Honesty is a virtue. It isn't something that is easy to remember to do. Being honest is a concept more than an actual thing. I remember clearly the moment when I was walking with my grandmother in the parking lot of a Mall and she was explaining to me the difference between a white lie and a real lie. She told me a white lie is something we tell when we don't want to hurt anyone's feelings, and more importantly, when it wont do any harm. Harm. There is that nasty word again.
Humans breathe in the form of the white lie. Let's go ahead and give some examples I know you are all familiar with: "You don't look fat." "I love that color eyeshadow." "Your writing is strong..." "No, really... I really think he likes you!" "Of course she didn't mean it that way."
You know it. You do it. We all do. Honesty is a hard business. Brutal honesty can sting badly, in both directions. The receiver of the honest opinion is hurt and the giver of the opinion is wounded by the infliction of said hurt.
The truth is that white lies are necessary in the social world, but have no place in the world of teacher/student or writer/agent/publisher.
If we did not practice the art of the white lie in social settings, we would become social sociopaths. It is socially awkward to be brutally honest in social situations. Consider the woman you are just meeting on the arm of your husband's best friend. She is wearing a hideous lime green jump suit. Laugh about it in the car later... do not shake her hand and say "oh my, what a hideous green jump suit." If you ever become true friends later in your lives, you can mention it... carefully, and she will hopefully be in agreement by then. Maybe.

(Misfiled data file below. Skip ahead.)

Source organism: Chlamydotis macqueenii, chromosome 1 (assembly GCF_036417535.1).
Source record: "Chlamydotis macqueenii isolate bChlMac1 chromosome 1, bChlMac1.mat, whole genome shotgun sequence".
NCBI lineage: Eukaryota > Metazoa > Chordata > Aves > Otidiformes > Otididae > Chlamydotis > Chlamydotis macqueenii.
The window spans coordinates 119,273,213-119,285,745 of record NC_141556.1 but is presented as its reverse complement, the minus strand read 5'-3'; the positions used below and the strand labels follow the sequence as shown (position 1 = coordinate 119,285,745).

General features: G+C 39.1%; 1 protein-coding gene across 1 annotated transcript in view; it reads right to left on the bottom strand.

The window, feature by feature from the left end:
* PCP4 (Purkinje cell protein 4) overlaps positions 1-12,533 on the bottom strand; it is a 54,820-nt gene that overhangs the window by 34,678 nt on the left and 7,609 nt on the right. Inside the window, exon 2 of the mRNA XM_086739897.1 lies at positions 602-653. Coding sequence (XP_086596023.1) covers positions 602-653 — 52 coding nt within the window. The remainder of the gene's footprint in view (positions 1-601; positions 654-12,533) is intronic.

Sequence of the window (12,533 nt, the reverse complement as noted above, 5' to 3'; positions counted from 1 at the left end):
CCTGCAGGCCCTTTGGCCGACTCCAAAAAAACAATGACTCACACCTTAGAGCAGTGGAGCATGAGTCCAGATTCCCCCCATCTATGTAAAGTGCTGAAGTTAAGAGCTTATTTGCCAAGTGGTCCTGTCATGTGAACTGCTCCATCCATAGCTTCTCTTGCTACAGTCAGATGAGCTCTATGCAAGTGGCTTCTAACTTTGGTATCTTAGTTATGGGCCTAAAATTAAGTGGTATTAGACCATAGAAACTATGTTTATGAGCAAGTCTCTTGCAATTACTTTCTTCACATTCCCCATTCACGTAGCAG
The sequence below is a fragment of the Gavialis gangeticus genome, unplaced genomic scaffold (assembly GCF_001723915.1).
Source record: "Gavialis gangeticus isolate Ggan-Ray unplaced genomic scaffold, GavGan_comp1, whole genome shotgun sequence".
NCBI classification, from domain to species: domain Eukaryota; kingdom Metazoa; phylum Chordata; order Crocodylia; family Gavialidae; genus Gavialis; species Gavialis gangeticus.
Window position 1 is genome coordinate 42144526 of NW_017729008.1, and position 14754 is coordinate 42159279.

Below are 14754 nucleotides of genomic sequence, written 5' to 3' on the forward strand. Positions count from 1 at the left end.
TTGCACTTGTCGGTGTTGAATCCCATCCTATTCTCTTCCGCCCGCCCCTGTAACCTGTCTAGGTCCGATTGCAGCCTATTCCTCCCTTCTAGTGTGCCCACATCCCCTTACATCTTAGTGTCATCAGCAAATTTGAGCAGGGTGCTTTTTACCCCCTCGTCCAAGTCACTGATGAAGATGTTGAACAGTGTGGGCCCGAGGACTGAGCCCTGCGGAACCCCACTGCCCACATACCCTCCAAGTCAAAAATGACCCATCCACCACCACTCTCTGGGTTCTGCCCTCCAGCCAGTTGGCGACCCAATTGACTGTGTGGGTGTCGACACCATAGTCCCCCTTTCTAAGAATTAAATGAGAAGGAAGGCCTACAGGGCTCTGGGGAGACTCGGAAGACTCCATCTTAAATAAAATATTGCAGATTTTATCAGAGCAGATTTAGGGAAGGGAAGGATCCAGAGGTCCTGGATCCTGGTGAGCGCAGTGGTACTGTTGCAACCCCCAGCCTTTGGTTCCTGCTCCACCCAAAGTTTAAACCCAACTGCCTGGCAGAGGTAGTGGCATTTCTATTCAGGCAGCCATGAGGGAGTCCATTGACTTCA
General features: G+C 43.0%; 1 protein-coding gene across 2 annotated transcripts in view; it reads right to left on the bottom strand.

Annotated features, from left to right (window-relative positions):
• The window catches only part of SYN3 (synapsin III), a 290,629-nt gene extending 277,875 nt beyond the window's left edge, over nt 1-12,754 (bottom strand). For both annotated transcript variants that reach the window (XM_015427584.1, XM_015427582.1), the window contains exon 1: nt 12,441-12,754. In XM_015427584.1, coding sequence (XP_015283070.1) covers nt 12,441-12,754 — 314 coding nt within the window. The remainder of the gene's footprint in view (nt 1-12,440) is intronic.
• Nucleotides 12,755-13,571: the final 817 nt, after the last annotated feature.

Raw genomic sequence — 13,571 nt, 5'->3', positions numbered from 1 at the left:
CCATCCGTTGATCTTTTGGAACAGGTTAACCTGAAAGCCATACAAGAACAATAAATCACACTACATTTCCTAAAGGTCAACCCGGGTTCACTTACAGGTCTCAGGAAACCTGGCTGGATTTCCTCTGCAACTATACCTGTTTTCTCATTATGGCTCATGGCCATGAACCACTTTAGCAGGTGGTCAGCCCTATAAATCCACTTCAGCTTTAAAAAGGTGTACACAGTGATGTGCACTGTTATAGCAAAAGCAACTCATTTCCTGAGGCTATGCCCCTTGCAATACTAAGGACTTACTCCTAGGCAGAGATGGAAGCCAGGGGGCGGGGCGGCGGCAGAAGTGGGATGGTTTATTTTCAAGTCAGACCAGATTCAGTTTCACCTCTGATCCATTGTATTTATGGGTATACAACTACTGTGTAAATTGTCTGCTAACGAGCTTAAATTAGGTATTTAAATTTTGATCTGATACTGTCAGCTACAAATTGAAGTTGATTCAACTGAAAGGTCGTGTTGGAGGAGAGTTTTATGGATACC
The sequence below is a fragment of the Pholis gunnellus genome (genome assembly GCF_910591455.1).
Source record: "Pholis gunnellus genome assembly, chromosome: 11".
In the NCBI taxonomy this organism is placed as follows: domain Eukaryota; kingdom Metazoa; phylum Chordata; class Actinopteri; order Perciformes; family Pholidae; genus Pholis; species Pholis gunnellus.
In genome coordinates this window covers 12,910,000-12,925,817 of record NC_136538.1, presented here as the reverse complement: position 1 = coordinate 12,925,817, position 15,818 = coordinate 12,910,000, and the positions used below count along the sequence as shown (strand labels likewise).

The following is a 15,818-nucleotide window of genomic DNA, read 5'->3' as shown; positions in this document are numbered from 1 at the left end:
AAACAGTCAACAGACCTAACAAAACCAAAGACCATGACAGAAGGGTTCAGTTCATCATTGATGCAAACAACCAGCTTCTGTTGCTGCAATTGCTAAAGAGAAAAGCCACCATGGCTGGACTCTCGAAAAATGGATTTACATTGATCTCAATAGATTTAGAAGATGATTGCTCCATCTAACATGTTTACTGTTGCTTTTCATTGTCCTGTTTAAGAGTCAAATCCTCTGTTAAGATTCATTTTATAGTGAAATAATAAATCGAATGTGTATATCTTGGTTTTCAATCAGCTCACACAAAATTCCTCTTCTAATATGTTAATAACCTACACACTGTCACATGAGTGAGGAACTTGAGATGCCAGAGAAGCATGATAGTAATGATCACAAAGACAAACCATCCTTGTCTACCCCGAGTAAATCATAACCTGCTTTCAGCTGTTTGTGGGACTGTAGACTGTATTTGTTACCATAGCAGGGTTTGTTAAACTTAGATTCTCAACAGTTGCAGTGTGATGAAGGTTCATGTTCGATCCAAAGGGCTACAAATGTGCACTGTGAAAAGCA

Recently I found a beta reader and critique partner for my book. We swapped and I got instantly sweaty. I read the first sentence and thought... Oh my, How will I do this? There was so much I wanted to tell her, things that didn't work, things that DID work. So I bit the bullet. I was brutally honest. And you know what? She was okay! Not only okay, but brave enough to tell me what she agreed with and what she would keep. And brave enough to throw some wonderful and honest critiques back my way.
As a teacher, it is my job to tell students the truth. The truth about society, the truth about their grades, their potential, their work.
As a writer it is my job to tell fellow writers the truth, and listen to it in return. It is also my job to be truthful with agents and/or editors. I will always be myself. I will always be honest.
BUT (and there is always a but, right... fat or not;) butt, get it?) The only problem, the only itsy bitsy problem with the concept that is honesty... is that it is relative. We have to always remember that even our truths can differ. What I think of as truth may be true to me, but not true to someone else, especially if it is about a critique. Now, an out and out lie is a different story and should ALWAYS be avoided. I have some stories about those... fodder for future postings.
Tomorrow: Recipe day!